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Depression Risk Complexities Revealed by Genetic Study of 34500 Danes

Depression Risk Complexities Revealed by Genetic Study of 34500 Danes

Depression Risk Complexities Revealed by Genetic Study of 34500 Danes

Depression Risk Complexities Revealed by Genetic Study of 34500 Danes

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In Denmark, 15.5 per cent of woman and nine per cent of men receive treatment for depression at a psychiatric hospital at some stage of their lives. Depression is a common but very serious condition which is very costly for both the individual and society as a whole.

Researchers have now completed a study in which they followed 34,500 Danes for up to 20 years and measured their genetic risk for developing depression.

“The study showed that the risk of being treated for depression at a psychiatric hospital was more than two and a half times higher for people with a high polygenic risk score,” explains professor at iPSYCH and contributor to the study Esben Agerbo.

Polygenetic means that the disease is not connected to only one disease gene, but to many genes. Put another way, it means there are many genes that determine whether a person is predisposed to developing depression.

Easier to identify people

“We know that depression is partly determined by genetic factors, and today it’s possible to measure the genetic propensity directly – rather than having to rely on family history as a way of guessing at genetic disposition for developing depression,” explains Esben Agerbo.

The polygenetic score was not related to factors such as mild, moderate, severe or psychotic symptoms, treatment setting or age at the first hospital visit, which could mean that these aspects are determined more by environmental factors.

The results of the study have just been published in the scientific journal JAMA Psychiatry.

"Our hope is that by utilising genetic information in conjunction with known risk factors in the environment, we will be able to develop better methods to identify people who are at risk of developing depression," says postdoc at iPSYCH, Katherine L. Musliner, who is behind the study.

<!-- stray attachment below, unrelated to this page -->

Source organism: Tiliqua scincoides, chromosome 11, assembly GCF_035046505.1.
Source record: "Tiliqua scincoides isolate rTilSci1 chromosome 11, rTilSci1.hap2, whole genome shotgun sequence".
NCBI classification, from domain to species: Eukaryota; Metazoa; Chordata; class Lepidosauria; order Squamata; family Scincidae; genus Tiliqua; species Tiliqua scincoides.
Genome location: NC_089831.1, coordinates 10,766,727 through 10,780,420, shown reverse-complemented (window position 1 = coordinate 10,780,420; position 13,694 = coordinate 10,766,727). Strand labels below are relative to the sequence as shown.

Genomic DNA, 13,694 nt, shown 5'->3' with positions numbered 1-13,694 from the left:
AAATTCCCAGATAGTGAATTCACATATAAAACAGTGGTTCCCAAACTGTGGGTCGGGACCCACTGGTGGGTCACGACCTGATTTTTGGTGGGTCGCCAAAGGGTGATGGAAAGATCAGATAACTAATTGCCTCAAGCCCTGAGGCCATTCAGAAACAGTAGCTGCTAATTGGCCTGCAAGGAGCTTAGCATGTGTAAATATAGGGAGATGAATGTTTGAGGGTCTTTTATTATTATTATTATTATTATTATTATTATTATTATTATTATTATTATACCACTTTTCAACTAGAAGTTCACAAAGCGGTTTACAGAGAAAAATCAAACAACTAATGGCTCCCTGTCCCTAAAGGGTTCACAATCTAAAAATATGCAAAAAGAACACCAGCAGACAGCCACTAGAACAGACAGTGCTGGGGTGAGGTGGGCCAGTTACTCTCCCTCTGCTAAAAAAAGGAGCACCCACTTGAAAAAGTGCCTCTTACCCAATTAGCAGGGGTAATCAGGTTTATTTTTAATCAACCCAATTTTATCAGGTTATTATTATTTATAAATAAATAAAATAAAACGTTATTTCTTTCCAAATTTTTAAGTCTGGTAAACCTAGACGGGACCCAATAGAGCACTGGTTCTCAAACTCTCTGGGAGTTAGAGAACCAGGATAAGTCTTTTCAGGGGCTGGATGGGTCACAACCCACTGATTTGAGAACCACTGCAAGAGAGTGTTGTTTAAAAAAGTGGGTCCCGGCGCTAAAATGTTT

However, the results also show that the relationship between genetics and mental illness is complex. There is no 'depression gene' and even those with the highest genetic propensity will not necessarily develop depression.

"The ability to identify people with an increased risk of developing depression is useful, because it will make it possible for us to target preventative efforts towards the people who will benefit most from them," says Katherine L. Musliner.

About mono- and polygenetic diseases​

Multiple genes and the way they interact may have significance for whether a person is predisposed to suffer from different diseases. A distinction is made between mono- and polygenetic diseases depending on whether one or multiple genes play a role in disease risk. For the majority of diseases, environmental factors also have a bearing on whether the disease develops. For example, a person may live their whole life with a genetic disposition for depression without ever experiencing a depressive episode. But they may experience depression following events such as shocks or a death in the family etc.

This article has been republished from materials provided by Aarhus University. Note: material may have been edited for length and content. For further information, please contact the cited source.


Musliner, K. L., Mortensen, P. B., Mcgrath, J. J., Suppli, N. P., Hougaard, D. M., Bybjerg-Grauholm, J., . . . Agerbo, E. (2019). Association of Polygenic Liabilities for Major Depression, Bipolar Disorder, and Schizophrenia With Risk for Depression in the Danish Population. JAMA Psychiatry. doi:10.1001/jamapsychiatry.2018.4166